Flying acrobats! The original Broadway cast of Oliver! The guy who played the Riddler on “Batman!” And, of course, The Beatles. All were part of a typically diverse, family-friendly episode of “The Ed Sullivan Show” that aired live on February 9, 1964. As usual, Sullivan tried to give the lineup a little something for everybody…but it’s doubtful that a lot of kids went to bed that night and dreamed of the acrobats.
From 1948 to 1971, Sullivan hosted the kind of variety show that you just don’t see any more. On a given night you’d see circus acts, stand-up comics, puppets, Broadway numbers, old-school pop singers, and then some rock & roll for the kids. A former newspaper writer, Sullivan had a stiff, slightly square personality that was part of his appeal. His weekly promise of a “rrreally big shew” became a cultural catchphrase. But while Sullivan was hardly a rocker, his show made rock history more than once. In 1957 Elvis Presley played the show, famously being filmed only from the waist up. But Elvis also returned to appear in full frontal glory, and Sullivan himself shook his legs in tribute.
The Beatles made four live appearances on Sullivan’s show, sharing the stage with everybody from jazz-singing great Cab Calloway to comic Frank Gorshin (the future Riddler) to young English singer/dancer Davy Jones (who was in the Oliver! cast and later became a member of The Monkees). After that the floodgates were open, and there’d be a great rock band on the show most weeks – though the show stayed family-friendly against the odds. The Rolling Stones in 1967 did their current hit “Let’s Spend the Night Together,” but at Sullivan’s behest they changed the words to the more innocent “Let’s Spend Some Time Together.” Mick Jagger rolled his eyes while he sang the censored line.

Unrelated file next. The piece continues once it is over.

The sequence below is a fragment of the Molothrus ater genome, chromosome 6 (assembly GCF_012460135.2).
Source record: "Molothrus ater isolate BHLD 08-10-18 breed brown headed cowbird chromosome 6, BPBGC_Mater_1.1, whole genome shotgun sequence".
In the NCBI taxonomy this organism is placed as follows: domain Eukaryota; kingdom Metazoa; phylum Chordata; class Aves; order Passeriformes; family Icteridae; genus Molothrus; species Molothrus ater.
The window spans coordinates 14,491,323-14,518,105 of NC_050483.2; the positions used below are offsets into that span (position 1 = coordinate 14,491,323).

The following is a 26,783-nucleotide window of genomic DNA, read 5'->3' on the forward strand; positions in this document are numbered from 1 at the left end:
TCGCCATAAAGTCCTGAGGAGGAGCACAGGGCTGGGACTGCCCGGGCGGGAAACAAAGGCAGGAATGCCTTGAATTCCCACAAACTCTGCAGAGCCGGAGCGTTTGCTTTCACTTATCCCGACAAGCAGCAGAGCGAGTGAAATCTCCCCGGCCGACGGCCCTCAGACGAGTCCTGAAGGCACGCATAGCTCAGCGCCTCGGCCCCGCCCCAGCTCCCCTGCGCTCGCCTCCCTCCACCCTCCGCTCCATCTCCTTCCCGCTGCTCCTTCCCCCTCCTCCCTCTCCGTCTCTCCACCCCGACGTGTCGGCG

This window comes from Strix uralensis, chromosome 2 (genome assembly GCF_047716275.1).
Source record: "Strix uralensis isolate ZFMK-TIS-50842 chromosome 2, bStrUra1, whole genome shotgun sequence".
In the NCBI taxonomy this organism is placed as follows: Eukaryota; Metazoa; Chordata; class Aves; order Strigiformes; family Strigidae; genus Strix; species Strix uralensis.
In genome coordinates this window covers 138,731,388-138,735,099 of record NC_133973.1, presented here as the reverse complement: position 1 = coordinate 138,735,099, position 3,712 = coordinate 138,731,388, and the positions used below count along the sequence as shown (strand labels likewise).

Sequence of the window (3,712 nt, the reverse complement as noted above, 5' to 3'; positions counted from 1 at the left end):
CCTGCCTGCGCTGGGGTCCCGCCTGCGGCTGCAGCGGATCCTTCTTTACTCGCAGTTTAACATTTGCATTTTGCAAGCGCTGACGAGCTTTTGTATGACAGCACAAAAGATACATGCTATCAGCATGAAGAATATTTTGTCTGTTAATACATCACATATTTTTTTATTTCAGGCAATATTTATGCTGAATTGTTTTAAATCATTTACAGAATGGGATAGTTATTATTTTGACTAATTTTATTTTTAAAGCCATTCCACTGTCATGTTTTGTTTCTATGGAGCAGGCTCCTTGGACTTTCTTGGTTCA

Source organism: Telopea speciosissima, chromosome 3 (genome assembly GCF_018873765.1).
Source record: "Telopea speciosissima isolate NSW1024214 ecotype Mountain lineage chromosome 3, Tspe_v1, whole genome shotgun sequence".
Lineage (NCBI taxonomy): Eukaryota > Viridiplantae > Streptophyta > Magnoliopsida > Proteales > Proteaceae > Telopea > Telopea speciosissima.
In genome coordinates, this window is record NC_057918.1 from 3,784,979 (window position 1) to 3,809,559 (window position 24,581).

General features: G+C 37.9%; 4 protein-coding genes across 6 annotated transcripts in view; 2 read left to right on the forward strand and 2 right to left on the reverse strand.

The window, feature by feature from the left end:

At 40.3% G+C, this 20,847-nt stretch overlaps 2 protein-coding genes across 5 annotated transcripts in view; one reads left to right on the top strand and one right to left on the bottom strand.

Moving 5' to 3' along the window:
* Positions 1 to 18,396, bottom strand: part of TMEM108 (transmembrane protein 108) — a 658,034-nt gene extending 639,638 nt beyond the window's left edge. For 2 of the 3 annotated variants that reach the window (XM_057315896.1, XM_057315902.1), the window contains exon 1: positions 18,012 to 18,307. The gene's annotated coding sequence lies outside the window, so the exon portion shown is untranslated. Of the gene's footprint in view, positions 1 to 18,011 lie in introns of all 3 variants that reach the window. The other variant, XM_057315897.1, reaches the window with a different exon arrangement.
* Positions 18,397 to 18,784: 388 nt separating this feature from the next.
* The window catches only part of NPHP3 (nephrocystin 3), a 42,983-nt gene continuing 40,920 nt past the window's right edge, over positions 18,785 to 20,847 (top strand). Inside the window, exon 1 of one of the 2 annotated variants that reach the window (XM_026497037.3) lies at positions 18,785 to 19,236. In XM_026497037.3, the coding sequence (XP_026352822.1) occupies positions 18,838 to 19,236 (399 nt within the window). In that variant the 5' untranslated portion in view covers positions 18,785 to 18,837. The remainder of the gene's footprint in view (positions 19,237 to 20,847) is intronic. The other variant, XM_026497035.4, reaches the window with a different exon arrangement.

The building itself – at 1697 Broadway between 53rd and 54th – is full of history. During the ’30s it was an underworld nightclub where mobster Lucky Luciano sold bootleg liquor during Prohibition. Following Sullivan’s reign it was used for TV shows by Jackie Gleason and Merv Griffin. Finally, David Letterman moved into the theater in 1994. It’s been the home of his show ever since. But after all these years, the building is still associated with The Beatles, and that subject comes up often on Letterman’s show. In May 2004 the band Phish, which was about to break up for a few years, played an outdoor show on top of Letterman’s marquee, echoing The Beatles’ pre-breakup show on the Apple Corps roof. Closing that performance, Phish guitarist Trey Anastasio said some familiar words: “Thanks, and I hope we passed the audition.” More recently, Sir Paul McCartney made history when he took to the theater’s roof for a surprise free concert, bringing memories of a rooftop show from days gone by.